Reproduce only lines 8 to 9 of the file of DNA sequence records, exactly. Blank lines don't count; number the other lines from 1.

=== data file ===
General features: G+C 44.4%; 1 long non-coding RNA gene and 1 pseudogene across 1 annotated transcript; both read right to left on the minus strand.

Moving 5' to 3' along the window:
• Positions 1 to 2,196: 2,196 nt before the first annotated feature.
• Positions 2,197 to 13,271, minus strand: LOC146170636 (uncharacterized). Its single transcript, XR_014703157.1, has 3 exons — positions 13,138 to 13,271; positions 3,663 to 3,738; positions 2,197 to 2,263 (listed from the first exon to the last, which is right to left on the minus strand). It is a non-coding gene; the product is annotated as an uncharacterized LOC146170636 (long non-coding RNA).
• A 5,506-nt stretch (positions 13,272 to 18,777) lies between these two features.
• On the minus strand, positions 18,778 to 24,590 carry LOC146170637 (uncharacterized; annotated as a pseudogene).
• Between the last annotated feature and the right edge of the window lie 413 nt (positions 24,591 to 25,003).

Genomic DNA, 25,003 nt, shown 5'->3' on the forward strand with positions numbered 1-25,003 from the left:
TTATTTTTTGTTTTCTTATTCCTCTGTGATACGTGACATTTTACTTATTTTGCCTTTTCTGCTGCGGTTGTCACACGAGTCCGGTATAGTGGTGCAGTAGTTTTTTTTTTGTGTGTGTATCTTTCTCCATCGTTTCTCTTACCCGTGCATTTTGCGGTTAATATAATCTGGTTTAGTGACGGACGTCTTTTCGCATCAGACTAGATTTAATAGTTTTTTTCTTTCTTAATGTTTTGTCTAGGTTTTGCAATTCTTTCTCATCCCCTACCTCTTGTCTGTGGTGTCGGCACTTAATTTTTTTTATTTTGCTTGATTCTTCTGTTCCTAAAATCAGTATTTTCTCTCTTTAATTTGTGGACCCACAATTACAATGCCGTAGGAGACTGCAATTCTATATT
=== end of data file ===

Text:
Genomic DNA, 25,003 nt, shown 5'->3' on the forward strand with positions numbered 1-25,003 from the left:
TTATTTTTTGTTTTCTTATTCCTCTGTGATACGTGACATTTTACTTATTTTGCCTTTTCTGCTGCGGTTGTCACACGAGTCCGGTATAGTGGTGCAGTAGTTTTTTTTTTGTGTGTGTATCTTTCTCCATCGTTTCTCTTACCCGTGCATTTTGCGGTTAATATAATCTGGTTTAGTGACGGACGTCTTTTCGCATCAGACTAGATTTAATAGTTTTTTTCTTTCTTAATGTTTTGTCTAGGTTTTGCAATTCTTTCTCATCCCCTACCTCTTGTCTGTGGTGTCGGCACTTAATTTTTTTTATTTTGCTTGATTCTTCTGTTCCTAAAATCAGTATTTTCTCTCTTTAATTTGTGGACCCACAATTACAATGCCGTAGGAGACTGCAATTCTATATT